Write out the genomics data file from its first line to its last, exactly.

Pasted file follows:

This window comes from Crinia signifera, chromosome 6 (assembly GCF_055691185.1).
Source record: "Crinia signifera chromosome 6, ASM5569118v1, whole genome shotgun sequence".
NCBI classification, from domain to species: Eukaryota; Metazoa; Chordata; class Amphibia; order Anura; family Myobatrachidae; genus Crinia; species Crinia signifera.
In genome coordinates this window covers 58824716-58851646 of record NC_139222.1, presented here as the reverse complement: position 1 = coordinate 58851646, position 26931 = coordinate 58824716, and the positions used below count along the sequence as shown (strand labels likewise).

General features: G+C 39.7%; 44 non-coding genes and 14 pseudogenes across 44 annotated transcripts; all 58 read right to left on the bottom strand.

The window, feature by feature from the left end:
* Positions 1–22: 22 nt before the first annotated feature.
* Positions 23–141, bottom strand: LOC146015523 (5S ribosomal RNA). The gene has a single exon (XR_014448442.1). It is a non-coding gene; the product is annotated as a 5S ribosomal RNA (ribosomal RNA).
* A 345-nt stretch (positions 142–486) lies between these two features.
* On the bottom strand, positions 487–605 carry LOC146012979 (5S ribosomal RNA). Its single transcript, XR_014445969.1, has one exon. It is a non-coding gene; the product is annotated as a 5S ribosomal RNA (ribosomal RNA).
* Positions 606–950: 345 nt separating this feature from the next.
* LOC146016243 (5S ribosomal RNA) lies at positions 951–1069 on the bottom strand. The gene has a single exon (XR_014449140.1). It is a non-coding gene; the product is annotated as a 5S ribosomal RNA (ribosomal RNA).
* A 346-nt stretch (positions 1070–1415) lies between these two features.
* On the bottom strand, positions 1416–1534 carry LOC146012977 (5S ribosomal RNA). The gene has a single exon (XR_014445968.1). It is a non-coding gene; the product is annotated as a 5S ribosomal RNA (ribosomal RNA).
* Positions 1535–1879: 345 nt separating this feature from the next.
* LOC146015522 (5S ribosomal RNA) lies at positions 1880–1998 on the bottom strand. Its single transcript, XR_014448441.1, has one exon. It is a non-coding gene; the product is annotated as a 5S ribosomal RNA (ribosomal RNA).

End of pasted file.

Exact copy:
This window comes from Crinia signifera, chromosome 6 (assembly GCF_055691185.1).
Source record: "Crinia signifera chromosome 6, ASM5569118v1, whole genome shotgun sequence".
NCBI classification, from domain to species: Eukaryota; Metazoa; Chordata; class Amphibia; order Anura; family Myobatrachidae; genus Crinia; species Crinia signifera.
In genome coordinates this window covers 58824716-58851646 of record NC_139222.1, presented here as the reverse complement: position 1 = coordinate 58851646, position 26931 = coordinate 58824716, and the positions used below count along the sequence as shown (strand labels likewise).

General features: G+C 39.7%; 44 non-coding genes and 14 pseudogenes across 44 annotated transcripts; all 58 read right to left on the bottom strand.

The window, feature by feature from the left end:
* Positions 1–22: 22 nt before the first annotated feature.
* Positions 23–141, bottom strand: LOC146015523 (5S ribosomal RNA). The gene has a single exon (XR_014448442.1). It is a non-coding gene; the product is annotated as a 5S ribosomal RNA (ribosomal RNA).
* A 345-nt stretch (positions 142–486) lies between these two features.
* On the bottom strand, positions 487–605 carry LOC146012979 (5S ribosomal RNA). Its single transcript, XR_014445969.1, has one exon. It is a non-coding gene; the product is annotated as a 5S ribosomal RNA (ribosomal RNA).
* Positions 606–950: 345 nt separating this feature from the next.
* LOC146016243 (5S ribosomal RNA) lies at positions 951–1069 on the bottom strand. The gene has a single exon (XR_014449140.1). It is a non-coding gene; the product is annotated as a 5S ribosomal RNA (ribosomal RNA).
* A 346-nt stretch (positions 1070–1415) lies between these two features.
* On the bottom strand, positions 1416–1534 carry LOC146012977 (5S ribosomal RNA). The gene has a single exon (XR_014445968.1). It is a non-coding gene; the product is annotated as a 5S ribosomal RNA (ribosomal RNA).
* Positions 1535–1879: 345 nt separating this feature from the next.
* LOC146015522 (5S ribosomal RNA) lies at positions 1880–1998 on the bottom strand. Its single transcript, XR_014448441.1, has one exon. It is a non-coding gene; the product is annotated as a 5S ribosomal RNA (ribosomal RNA).